Week 40 – Marsanne

We tasted: Tahbilk Marsanne 2010, Fortnum & Mason, £16.50

Tasting Notes

Emma says: “Here I am, just home from a work night out and feeling like a large glass of water to dilute the results. Sadly this isn’t going to be the case, 52 Grapes must take priority, especially since this week I had to go to a special effort to search out this rare grape from a shop in London.

I’ve only tasted this wine a few times in my life and it is certainly distinct. If you’ve tasted a mature Semillon from Australia the experience is similar. Andy thought it was oaked and I know exactly why. The ageing characters that come from this grape give a distinct smoky, spicy and candle wax character that is similar to the aromas you get when a wine is oaked.  So much so, that I decided to google the wine to make sure I was correct and it really didn’t have oak. I think Andy still thought I was fibbing.

In total the experience of tasting this wine really lived up to expectations.  It has a brilliant vibrancy of fruit, tropical in character with lime, pineapple aromas along with that waxy and smokey note. Then to taste it has more of the zesty lime, a bit of mango and papaya along with a creamy richness and that similar waxy overtone. It feels like a dry Riesling that isn’t as pithy or acidic and more soft in tropical fruit but with equal dimension. It makes me wish more people would have a play with Marsanne, it is a grape with real character that is overlooked and would add more interest to the wine world. And what an age worthy grape, given it has eight years of age, this wine is still showing real vibrancy of fruit that is really impressive.”

Andy says: “My initial reaction was, ‘Well, that’s got some oak on it’. How wrong I was.

This example is their ‘Museum Release’, which means the wine is held back until it begins to age, and the wine becomes richer and rounder. The results of the ageing can fool an amateur taster like myself that the wine had sat in some oak.

Emma came home and I said ‘It’s very oaky’. She had one sip, ‘Hmmm, no I think it’s age’. It was quite annoying, but hopefully it was prior knowledge of the grape/winery and not some sort of super hero skill.

Taste wise, I was a little disappointed at first as there wasn’t much going on. It was just flat and dull, and very linear, no peaks or troughs at all. But, it was fresh out the fridge, and once it had warmed a little it opened up and I could get the spicy honeysuckle notes that the tasting notes say you should. Slightly oily in texture, and quite dry too. It could do with a bit more zing for me, but a very nice wine all in all, and good test for a noob.”

Buying Guide

Marsanne is a grape that heralds from the Rhone region of France. In the Northern Rhone it takes centre stage party blended with Roussanne; look out for St Joseph or Hermitage whites for this style, be warned they are pricey. For this reason we will seek out a producer in Australia known for this this grape, Tahbilk. They make a 100% Marsanne that will give us the best chance to really taste its character.

3 thoughts to “Week 40 – Marsanne”

  1. Domaine Pierre Gaillard Saint Joseph Blanc, 2016 (Le Bon Vin £24)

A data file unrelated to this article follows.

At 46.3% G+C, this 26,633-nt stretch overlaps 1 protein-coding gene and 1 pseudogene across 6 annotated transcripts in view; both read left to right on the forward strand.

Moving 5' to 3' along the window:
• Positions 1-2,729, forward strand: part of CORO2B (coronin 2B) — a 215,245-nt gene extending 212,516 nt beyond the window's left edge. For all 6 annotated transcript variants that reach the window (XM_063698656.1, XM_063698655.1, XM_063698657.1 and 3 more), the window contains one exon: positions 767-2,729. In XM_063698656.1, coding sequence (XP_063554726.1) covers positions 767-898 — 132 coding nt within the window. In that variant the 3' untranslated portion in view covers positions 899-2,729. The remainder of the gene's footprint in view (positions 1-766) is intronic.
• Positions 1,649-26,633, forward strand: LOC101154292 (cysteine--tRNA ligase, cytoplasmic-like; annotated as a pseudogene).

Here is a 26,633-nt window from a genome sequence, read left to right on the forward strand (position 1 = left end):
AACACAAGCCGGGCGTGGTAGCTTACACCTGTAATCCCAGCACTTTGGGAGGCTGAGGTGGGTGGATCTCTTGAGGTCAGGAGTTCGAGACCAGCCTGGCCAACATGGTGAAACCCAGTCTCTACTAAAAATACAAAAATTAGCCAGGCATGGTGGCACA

I have to say I had real trouble finding a single varietal Marsanne, so had to get one that was blended with a little Roussanne.

    The colour was a lovely golden yellow.

    To me, this wine smelt exactly like a buttery, oaked Chardonnay, with a hint of saltiness, but on tasting it there seemed to be a massive hole where you would normally expect the Chardonnay taste to be. Instead there was a beautiful musky creaminess and a convergence of ripe mango, mustard seeds and celery salt, that totally took me by surprise. Because of this it felt both familiar and different at the same time.

    It had a lovely long, soft finish, and very little acidity. I’m not sure if it was oaked or not, but going by the age of this wine compared to yours, I would assume that ageing was not the reason.

    This was a very nice wine; I am still trying to get a single-varietal version, just to compare notes, but in the meantime, I will be visiting this particular wine again.

  2. I tried the identical Tahbilk Marsanne 2010 (£16.50, Fortnum & Mason). The label was packed with interesting information about the historic Marsanne vines, the bottle ageing and the zero carbon production.

    The wine was a really bright, deep yellow (verging on the fluorescent) with a slight greeny tinge. The nose was very interesting with oodles and oodles of that waxy, pencil eraser thing. The waxiness was very distinctive and strong, but there was also an array of fruit – white flowers, lime, pear, papaya, kumquat – once it opened out.

    The palate was fresh and dry. It was quite rich with an oily texture and that same distinct waxy overtone. There were similar fruity tastes to the nose – particularly lime and papaya. The flavours weren’t intense, but very well balanced with a good lingering length. I found that once it warmed-up the palate developed and got better and better. Some delicate spices appeared and even something a bit like tarragon that I couldn’t fully put my finger on. I really liked it – the oily-bitter, gorgeous finish in particular.

    This wine was everything I could have wished for after the last week’s Arneis disappointment. It was completely unlike anything I’ve tasted before. I can imagine that a lot of people wouldn’t enjoy the very waxy flavour but I loved it, especially the finish which was negligible at first but just got better and better. My kind of wine and one to buy more of!

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